From the monthly archives: "July 2013"

Subject: Soft bodied, light green spotted bug
Location: Utah, West Desert
July 27, 2013 9:40 pm
I have not been able to identify this bug via Google images, FB post in a permaculture site or in any of the books I have at home or researched at the Library. So, if you are able to identify this bug I would have to answer Yes, you are an expert!
Signature: Lisa

Spotted Blister Beetle

Spotted Blister Beetle

Hi Lisa,
We didn’t even notice the challenge you baited us with until we correctly identified your beetle as a Spotted Blister Beetle,
Epicauta normalis (or Epicauta maculata), which we first located on the Utah Pests page of the Utah State University Cooperative Education site and then confirmed on BugGuide.  According to Utah Pests, which mentions the Spotted Blister Beetle is one of the most common members of the Blister Beetle family Meloidae in Utah:  “Alfalfa growers and livestock owners should always be concerned with blister beetles.  These beetles belong to the family Meloidae and produce cantharidin, a chemical toxic to people and animals. Smashing one of these beetles against the skin can lead to painful blisters and swelling.  A recent incident with alfalfa hay infested with blister beetles resulted in the death of a horse, which are particularly sensitive to this beetle’s toxin.  When livestock eat hay containing cantharidin the gastrointestinal and urinary tracts become irritated and complications can lead to death.  If blister beetle poisoning is suspected (symptoms include blisters and colic among others) contact a veterinarian immediately.”  There are several other very similar looking species also called Spotted Blister Beetles, including Epicauta maculata, which is also pictured on BugGuide.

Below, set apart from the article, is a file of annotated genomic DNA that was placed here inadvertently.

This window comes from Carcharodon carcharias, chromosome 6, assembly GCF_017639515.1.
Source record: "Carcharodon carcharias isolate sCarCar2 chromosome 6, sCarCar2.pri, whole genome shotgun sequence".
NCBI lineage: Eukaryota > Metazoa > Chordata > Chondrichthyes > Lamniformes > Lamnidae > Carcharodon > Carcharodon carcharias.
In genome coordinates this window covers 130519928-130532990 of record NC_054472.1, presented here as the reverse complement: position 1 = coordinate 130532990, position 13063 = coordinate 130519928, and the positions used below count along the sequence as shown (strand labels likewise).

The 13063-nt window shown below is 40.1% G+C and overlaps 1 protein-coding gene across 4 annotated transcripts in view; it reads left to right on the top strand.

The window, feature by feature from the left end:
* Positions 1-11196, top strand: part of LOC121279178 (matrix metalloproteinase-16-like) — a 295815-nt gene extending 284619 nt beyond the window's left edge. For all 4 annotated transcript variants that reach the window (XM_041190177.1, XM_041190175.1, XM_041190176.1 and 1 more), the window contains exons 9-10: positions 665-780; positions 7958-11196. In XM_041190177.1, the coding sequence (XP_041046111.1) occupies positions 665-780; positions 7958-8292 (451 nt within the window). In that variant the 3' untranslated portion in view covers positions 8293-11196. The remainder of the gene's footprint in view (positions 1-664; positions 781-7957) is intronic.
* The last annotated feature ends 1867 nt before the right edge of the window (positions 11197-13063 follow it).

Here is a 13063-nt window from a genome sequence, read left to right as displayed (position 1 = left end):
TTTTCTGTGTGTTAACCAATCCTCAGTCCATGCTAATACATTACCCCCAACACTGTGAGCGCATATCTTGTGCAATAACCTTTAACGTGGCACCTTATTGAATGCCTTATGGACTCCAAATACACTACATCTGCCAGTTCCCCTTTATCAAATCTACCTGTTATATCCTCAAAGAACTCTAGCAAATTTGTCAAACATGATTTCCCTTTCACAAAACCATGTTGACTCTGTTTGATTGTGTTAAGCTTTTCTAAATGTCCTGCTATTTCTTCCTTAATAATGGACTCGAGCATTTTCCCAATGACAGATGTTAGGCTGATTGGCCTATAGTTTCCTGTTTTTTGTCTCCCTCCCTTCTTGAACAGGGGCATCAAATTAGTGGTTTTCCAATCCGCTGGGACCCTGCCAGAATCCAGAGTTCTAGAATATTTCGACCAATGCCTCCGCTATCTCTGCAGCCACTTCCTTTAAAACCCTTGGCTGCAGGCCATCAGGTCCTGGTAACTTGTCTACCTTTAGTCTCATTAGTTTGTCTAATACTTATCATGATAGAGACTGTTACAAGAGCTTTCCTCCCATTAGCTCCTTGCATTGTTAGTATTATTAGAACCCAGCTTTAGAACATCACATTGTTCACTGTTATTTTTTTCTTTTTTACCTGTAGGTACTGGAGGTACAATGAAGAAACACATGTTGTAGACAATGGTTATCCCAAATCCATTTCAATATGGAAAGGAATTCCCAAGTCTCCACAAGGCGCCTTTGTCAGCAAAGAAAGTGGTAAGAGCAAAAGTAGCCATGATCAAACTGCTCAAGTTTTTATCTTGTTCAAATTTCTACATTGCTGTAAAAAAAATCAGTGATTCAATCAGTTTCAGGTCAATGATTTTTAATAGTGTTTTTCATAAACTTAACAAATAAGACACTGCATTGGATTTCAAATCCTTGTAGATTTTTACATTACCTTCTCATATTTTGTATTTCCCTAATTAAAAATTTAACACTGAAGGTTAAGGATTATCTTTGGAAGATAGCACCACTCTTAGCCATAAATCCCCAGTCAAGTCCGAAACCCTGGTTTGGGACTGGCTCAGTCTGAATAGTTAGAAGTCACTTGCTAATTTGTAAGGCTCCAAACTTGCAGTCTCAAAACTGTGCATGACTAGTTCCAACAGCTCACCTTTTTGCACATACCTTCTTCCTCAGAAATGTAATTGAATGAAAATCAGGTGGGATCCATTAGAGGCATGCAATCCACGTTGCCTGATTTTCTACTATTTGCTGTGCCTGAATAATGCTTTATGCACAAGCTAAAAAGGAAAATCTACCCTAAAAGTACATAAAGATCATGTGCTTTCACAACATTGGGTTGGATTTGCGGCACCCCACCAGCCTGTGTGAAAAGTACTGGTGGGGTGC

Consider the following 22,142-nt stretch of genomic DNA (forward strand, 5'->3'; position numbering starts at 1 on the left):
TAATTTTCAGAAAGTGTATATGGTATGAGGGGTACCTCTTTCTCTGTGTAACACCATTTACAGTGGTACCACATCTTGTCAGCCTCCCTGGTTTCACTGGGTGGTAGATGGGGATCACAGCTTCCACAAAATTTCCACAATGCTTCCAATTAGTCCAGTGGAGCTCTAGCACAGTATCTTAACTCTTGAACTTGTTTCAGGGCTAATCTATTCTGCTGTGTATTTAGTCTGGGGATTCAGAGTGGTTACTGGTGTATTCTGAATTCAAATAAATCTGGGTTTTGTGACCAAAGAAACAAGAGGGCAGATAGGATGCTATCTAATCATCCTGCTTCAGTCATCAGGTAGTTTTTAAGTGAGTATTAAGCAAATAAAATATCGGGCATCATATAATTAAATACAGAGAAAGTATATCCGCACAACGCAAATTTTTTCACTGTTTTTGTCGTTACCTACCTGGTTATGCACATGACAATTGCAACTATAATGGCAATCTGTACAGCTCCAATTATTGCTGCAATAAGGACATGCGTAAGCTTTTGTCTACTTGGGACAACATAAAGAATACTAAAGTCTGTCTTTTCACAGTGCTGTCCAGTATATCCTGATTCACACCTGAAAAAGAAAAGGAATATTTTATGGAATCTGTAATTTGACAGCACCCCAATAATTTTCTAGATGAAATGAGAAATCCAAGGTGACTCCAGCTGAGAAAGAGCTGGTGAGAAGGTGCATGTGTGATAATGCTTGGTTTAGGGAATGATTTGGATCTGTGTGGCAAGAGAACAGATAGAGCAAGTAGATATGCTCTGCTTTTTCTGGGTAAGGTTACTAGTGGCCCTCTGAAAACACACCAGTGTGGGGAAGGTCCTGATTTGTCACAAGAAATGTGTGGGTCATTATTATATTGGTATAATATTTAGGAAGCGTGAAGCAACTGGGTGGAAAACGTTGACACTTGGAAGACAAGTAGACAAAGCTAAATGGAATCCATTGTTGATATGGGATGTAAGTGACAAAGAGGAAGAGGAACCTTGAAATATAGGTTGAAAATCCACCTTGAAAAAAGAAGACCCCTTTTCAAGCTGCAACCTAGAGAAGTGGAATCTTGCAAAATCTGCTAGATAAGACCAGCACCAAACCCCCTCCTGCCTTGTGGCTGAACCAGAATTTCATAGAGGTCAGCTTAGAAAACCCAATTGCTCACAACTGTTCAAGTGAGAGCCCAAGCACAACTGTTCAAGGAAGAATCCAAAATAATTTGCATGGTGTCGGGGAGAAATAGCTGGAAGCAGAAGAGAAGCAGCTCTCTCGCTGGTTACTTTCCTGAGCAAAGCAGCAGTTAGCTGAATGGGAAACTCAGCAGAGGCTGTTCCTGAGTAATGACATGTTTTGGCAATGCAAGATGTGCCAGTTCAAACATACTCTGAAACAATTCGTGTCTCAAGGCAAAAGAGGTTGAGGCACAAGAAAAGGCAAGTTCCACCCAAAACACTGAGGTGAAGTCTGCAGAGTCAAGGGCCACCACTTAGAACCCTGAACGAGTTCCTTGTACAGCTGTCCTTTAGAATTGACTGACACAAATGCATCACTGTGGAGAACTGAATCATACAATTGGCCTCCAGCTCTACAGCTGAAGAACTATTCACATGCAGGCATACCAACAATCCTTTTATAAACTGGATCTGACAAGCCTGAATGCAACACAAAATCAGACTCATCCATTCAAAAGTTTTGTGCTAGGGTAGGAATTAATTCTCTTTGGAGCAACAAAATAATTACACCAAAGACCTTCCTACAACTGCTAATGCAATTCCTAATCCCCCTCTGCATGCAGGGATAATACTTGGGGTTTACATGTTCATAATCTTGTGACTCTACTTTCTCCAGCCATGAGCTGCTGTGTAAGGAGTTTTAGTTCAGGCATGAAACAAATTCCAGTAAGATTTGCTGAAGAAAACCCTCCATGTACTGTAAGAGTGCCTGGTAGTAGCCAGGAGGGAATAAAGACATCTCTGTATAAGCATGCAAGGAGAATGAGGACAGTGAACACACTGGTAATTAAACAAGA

Subject: Beetle
Location: S. Calif. Mojave Desert, sandy wash, Pinon Juniper woodland
July 27, 2013 10:40 pm
This beetle was on a Purshia glandulosa plant. (Antelope Bitterbrush) in the Mojave Desert–in Pinon Juniper woodland. There were many and they hid from me. I found a cluster of them on a broken branch probably utilizing the protection, moisture or sap of the broken limb. They were very shiny, with a blackish/bluish tinge to them. Very beautiful, they captivated my attention. There was also a tiny red one amongst them, seen to the lower /middle portion of photo. There was only one plant that I noticed them on. All other purshia in the area were clean. I found a straggler on a buckwheat but that was it.
Signature: Wendy

Probably Bordered Plant Bug Nymphs

Probably Bordered Plant Bug Nymphs

Hi Wendy,
These are not beetles.  They are True Bugs in the suborder Heteroptera.  We wish your photo had a better view of the larger individual which does not yet appear to have wings.  We are not certain, but we believe these are Bordered Plant Bug nymphs in the genus
Largus.  They look very similar to this image posted to BugGuide.  Your individuals lack the red marking that is prominent in most Largus nymphs.  Perhaps desert dwellers lack the markings.  See BugGuide for more information on the genus Largus.

Bordered Plant Bug Nymphs we believe

Bordered Plant Bug Nymphs we believe

Subject: Large Moth
Location: Kansas US
July 27, 2013 3:51 pm
What kind of moth is this? I found it on my porch this morning.
Signature: Ronda R

Polyphemus Moth

Polyphemus Moth

Dear Rhonda,